Petrotrin – A Sociocultural Fiasco …

glass half fullI’m a “glass half full” kind of person, which is why I see the Petrotrin closure as an opportunity for inspired leadership on one hand, and the transformation of our people on the other. Leadership and transformation both require a willingness to change the way we see things. The behaviourists talk about changing our mental models, but before we change those mental models we have to engage in a deep conversation about how and why we need to change. And this is where my “glass half full” notion becomes fragile and even smashes to smithereens. All I see before me is confrontation … one-upmanship … winners [those who think they are] and  losers [many who know they are]. This is too important a decision for fragile egos to prevail. It requires inspirational leadership and communication. Businesses go “belly-up” every day but what makes a difference is the capacity of the people involved to see the opportunity in the crisis, and their willingness to roll around in the mud and come out with clear action plans which will be honoured by gentlemen.

The closure of Petrotrin goes way beyond the disappearance of the flare which has brightened the skyline for more than 75 years. The closure will see the darkening of more than 35 fence line communities which thrived because of the business generated by employees at the Refinery. Gasparillo, Marabella, Plaisance Park, Claxton Bay will change because the refinery no long exists. The delivery of medical services to 20,000 persons annually will also change. The positive outcomes derived from the company’s support for sport and culture will change if not disappear. These are not hard economic arguments but sociocultural considerations.  Indeed; the loss of activity in the area will cause loss of business to the area – from fruit and snack vendors to stores and gas stations – all will be affected. These business owners might go from contributing to the economy, to being a drain on it. The loss of healthcare might financially finish off some families, who also might end up having to rely on government handouts.

From a Leadership viewpoint, we will see the extent to which this Rowley led administration can use this as an opportunity to change governance structures at state enterprises. We will see if there is the capacity to transform the public service. We will see if a model emerges which can make WASA into a productive enterprise. This situation has been played out before – the loss of the sugar cane industry which is thriving in other parts of the world (not just for sugar, but alcohol as fuel and other products).  If none of these happen then it will be fair to conclude that another opportunity for transformation has been squandered and perhaps the leadership capacity just does not exist.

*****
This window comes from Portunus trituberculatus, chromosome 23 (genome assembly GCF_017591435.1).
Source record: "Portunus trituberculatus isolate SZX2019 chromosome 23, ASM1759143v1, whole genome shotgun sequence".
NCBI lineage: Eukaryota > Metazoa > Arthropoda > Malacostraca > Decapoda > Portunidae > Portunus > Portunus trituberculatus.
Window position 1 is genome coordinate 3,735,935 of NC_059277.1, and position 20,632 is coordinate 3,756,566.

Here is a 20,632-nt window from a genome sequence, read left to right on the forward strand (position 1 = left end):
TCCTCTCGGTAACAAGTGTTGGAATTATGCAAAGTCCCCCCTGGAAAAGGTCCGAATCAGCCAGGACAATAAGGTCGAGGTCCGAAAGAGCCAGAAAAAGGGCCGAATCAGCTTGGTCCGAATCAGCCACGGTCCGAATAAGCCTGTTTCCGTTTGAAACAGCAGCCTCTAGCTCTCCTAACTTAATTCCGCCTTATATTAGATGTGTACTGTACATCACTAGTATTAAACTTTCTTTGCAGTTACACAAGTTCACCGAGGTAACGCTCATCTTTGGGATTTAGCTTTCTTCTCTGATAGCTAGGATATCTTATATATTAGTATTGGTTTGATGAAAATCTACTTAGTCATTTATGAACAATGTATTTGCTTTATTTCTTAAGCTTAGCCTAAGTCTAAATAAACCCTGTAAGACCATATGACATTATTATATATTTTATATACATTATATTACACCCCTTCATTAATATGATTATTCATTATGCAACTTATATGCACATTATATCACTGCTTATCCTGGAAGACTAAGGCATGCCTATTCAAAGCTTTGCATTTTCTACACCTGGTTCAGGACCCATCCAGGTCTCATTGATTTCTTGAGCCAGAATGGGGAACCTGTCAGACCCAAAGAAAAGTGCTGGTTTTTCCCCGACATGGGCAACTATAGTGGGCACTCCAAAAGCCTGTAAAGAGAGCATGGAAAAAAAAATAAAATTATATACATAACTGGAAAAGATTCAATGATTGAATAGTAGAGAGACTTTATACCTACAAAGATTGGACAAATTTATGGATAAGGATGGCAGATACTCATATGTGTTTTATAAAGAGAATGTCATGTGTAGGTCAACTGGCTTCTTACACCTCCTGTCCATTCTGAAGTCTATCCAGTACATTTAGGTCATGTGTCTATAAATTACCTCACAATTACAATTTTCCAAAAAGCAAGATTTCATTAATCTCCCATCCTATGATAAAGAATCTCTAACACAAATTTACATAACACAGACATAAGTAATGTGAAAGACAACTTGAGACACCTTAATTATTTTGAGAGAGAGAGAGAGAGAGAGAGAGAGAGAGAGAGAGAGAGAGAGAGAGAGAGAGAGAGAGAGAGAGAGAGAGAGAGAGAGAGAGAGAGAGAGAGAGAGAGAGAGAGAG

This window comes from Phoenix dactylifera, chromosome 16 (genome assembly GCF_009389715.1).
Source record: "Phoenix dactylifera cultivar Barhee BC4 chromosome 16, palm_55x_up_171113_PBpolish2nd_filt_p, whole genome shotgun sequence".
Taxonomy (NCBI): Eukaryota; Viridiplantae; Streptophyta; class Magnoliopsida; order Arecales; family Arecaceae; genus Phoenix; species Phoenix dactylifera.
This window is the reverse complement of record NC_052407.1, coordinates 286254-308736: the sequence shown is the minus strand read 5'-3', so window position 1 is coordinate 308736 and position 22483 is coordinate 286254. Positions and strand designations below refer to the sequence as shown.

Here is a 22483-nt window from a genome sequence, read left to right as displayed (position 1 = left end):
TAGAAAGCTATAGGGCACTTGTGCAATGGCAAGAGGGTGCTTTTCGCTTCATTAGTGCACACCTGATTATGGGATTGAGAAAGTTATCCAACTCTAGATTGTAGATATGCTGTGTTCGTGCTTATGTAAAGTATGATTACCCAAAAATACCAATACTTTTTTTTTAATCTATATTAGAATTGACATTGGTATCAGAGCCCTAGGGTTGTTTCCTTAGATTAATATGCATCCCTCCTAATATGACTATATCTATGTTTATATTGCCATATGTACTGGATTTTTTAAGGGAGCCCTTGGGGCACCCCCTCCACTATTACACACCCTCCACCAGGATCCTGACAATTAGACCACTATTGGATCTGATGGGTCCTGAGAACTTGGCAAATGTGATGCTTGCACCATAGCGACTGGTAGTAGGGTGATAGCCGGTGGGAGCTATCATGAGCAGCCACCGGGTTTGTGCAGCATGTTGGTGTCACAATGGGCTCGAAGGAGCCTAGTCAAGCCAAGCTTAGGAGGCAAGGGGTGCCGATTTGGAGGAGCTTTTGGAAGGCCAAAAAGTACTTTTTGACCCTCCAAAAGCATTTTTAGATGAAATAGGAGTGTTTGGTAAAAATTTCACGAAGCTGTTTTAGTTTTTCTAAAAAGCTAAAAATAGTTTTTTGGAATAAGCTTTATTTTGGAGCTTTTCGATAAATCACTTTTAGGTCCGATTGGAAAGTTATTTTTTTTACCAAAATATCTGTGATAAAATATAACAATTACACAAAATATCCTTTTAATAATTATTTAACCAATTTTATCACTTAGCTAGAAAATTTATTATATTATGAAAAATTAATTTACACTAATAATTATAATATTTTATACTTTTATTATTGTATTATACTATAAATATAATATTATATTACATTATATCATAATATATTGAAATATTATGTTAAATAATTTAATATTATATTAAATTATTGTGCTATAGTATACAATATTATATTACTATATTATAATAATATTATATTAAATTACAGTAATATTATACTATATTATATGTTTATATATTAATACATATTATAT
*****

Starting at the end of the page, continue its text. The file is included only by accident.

So, the jury will be out for some time with regard to leadership but with regard to communications, the murkiness in the environment confirms to me that it is a textbook example of how “not” to handle communication of a major decision. In today’s mediated communications world, leaders have a responsibility to shape their narrative by telling their story. The story of the closure of the refinery has not been told and if anything has raised a level of mistrust which will take a long time to change.

What we are seeing is an “old power” approach in which the Prime Minister and a select few hoard resources like a dam holding back water, flooding some areas to destruction, while causing drought elsewhere. What is actually needed is a new power approach which is “open, participatory and distributed”, the way rain and rivers distribute water in a forest, so everything grows and thrives. Countries like Qatar, Saudi Arabia and Norway are successfully doing this, so this is not a pie-in-the-sky idea.

The big question remains: Is the T&T leadership grown-up enough to do this, and are the T&T citizens responsible enough to handle the resources?

Ending Sexual Harrasment!

Our institutions are weak and failing daily. Sexual harassment policies are the exception rather than the norm. In developed countries the converse is true. Once again, the state has an opportunity to change this game by implementing sexual harassment policies throughout the Ministries and at all State Enterprises.

This administration led by Dr. Rowley can begin at Angostura Holdings Limited where he and his Cabinet appointed Dr. Rolf Balgobin as Chairman. However, before implementing the policy, Dr. Balgobin must be removed. Such action will signal to women that we can sit at the table as equals without fear of predators lurking and if they do lurk there is a system and process through which the matter can be determined.